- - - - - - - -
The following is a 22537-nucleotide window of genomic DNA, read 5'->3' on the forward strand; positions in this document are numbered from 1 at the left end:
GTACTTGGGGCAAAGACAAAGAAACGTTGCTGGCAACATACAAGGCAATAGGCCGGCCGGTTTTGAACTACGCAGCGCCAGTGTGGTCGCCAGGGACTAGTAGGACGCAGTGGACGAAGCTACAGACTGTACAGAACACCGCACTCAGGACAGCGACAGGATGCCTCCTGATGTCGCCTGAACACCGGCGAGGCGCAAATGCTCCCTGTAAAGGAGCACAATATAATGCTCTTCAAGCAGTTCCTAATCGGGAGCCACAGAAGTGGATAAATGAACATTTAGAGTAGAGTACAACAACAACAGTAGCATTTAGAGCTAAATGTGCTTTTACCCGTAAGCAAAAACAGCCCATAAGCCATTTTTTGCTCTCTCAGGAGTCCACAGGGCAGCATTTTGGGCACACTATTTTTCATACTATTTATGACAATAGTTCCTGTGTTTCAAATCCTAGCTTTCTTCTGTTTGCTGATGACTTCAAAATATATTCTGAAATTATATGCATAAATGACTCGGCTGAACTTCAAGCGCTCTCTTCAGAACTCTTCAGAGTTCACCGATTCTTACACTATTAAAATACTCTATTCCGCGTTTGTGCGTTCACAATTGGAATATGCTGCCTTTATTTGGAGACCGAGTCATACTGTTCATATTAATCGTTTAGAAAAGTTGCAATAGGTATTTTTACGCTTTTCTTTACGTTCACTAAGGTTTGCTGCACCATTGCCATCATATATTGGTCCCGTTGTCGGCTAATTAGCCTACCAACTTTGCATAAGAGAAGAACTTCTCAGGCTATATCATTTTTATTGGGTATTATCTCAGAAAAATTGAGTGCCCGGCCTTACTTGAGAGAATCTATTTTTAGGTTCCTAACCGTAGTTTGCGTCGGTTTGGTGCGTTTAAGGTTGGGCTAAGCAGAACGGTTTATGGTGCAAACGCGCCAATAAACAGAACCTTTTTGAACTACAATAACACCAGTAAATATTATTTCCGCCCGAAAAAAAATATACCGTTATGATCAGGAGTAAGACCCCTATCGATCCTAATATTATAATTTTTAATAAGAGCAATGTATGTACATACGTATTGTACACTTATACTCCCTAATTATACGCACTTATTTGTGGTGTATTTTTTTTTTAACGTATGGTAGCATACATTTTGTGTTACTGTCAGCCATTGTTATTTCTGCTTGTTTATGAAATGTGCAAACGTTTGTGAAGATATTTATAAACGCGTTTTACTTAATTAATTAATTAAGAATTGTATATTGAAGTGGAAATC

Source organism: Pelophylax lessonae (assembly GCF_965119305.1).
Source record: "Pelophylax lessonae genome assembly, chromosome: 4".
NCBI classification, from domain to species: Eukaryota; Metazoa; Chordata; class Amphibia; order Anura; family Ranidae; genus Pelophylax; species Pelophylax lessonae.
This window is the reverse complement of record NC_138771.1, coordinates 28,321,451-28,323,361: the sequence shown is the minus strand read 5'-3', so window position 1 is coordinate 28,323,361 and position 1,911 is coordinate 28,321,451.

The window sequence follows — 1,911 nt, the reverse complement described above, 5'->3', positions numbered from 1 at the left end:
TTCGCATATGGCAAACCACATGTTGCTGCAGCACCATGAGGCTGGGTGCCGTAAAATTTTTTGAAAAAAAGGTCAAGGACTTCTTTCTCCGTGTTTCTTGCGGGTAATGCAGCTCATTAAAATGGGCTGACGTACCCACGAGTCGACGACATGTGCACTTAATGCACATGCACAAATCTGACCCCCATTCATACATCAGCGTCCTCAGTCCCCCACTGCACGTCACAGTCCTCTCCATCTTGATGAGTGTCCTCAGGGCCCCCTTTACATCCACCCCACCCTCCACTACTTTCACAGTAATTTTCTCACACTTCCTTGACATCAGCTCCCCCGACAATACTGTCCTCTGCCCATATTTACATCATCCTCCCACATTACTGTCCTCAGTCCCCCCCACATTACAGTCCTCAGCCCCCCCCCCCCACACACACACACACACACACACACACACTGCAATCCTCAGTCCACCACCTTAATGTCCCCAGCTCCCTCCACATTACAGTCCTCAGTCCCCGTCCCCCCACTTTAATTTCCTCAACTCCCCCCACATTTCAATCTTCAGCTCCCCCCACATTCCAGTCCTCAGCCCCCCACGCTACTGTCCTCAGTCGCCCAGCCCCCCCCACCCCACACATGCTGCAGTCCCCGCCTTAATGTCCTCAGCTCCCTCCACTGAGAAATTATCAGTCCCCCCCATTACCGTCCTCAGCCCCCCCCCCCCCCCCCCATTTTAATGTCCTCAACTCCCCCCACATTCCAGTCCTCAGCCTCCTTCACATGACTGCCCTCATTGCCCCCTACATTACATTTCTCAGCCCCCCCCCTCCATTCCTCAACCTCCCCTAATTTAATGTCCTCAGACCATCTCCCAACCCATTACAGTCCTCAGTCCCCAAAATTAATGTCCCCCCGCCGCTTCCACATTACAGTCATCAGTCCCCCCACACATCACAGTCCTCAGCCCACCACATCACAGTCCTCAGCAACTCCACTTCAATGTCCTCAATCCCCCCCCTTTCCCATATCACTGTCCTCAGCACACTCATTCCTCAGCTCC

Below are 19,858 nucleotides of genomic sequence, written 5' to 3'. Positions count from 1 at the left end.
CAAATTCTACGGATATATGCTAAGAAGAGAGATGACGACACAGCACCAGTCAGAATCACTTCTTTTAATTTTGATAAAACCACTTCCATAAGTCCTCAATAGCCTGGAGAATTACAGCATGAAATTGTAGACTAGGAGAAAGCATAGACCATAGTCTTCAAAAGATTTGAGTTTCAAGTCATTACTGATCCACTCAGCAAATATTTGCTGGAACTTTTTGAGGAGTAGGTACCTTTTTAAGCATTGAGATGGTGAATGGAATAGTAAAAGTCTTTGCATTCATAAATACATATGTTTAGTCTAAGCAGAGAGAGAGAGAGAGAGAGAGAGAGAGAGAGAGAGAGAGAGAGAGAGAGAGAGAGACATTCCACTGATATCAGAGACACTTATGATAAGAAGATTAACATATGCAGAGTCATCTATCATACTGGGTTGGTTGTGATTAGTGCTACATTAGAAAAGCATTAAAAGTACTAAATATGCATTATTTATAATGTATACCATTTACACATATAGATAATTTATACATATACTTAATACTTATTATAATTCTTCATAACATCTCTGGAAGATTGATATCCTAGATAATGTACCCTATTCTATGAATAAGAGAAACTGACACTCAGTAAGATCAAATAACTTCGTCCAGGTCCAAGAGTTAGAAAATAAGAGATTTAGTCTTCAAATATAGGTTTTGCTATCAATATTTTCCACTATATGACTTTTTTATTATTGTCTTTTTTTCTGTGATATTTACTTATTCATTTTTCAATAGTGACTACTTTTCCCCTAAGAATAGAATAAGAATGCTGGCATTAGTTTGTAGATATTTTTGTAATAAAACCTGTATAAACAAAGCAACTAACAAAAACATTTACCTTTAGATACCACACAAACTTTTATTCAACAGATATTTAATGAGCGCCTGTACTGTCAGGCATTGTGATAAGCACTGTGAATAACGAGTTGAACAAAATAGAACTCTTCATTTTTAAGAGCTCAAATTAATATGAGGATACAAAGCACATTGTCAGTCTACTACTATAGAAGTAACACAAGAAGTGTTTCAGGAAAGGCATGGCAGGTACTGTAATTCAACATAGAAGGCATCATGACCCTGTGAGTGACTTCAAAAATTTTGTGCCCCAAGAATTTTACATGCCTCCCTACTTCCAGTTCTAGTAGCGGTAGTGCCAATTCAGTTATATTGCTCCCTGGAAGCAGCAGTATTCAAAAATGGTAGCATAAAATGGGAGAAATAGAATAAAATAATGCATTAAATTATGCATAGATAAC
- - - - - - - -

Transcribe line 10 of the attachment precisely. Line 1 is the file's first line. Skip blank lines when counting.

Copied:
CAAATTCTACGGATATATGCTAAGAAGAGAGATGACGACACAGCACCAGTCAGAATCACTTCTTTTAATTTTGATAAAACCACTTCCATAAGTCCTCAATAGCCTGGAGAATTACAGCATGAAATTGTAGACTAGGAGAAAGCATAGACCATAGTCTTCAAAAGATTTGAGTTTCAAGTCATTACTGATCCACTCAGCAAATATTTGCTGGAACTTTTTGAGGAGTAGGTACCTTTTTAAGCATTGAGATGGTGAATGGAATAGTAAAAGTCTTTGCATTCATAAATACATATGTTTAGTCTAAGCAGAGAGAGAGAGAGAGAGAGAGAGAGAGAGAGAGAGAGAGAGAGAGAGAGAGAGAGACATTCCACTGATATCAGAGACACTTATGATAAGAAGATTAACATATGCAGAGTCATCTATCATACTGGGTTGGTTGTGATTAGTGCTACATTAGAAAAGCATTAAAAGTACTAAATATGCATTATTTATAATGTATACCATTTACACATATAGATAATTTATACATATACTTAATACTTATTATAATTCTTCATAACATCTCTGGAAGATTGATATCCTAGATAATGTACCCTATTCTATGAATAAGAGAAACTGACACTCAGTAAGATCAAATAACTTCGTCCAGGTCCAAGAGTTAGAAAATAAGAGATTTAGTCTTCAAATATAGGTTTTGCTATCAATATTTTCCACTATATGACTTTTTTATTATTGTCTTTTTTTCTGTGATATTTACTTATTCATTTTTCAATAGTGACTACTTTTCCCCTAAGAATAGAATAAGAATGCTGGCATTAGTTTGTAGATATTTTTGTAATAAAACCTGTATAAACAAAGCAACTAACAAAAACATTTACCTTTAGATACCACACAAACTTTTATTCAACAGATATTTAATGAGCGCCTGTACTGTCAGGCATTGTGATAAGCACTGTGAATAACGAGTTGAACAAAATAGAACTCTTCATTTTTAAGAGCTCAAATTAATATGAGGATACAAAGCACATTGTCAGTCTACTACTATAGAAGTAACACAAGAAGTGTTTCAGGAAAGGCATGGCAGGTACTGTAATTCAACATAGAAGGCATCATGACCCTGTGAGTGACTTCAAAAATTTTGTGCCCCAAGAATTTTACATGCCTCCCTACTTCCAGTTCTAGTAGCGGTAGTGCCAATTCAGTTATATTGCTCCCTGGAAGCAGCAGTATTCAAAAATGGTAGCATAAAATGGGAGAAATAGAATAAAATAATGCATTAAATTATGCATAGATAAC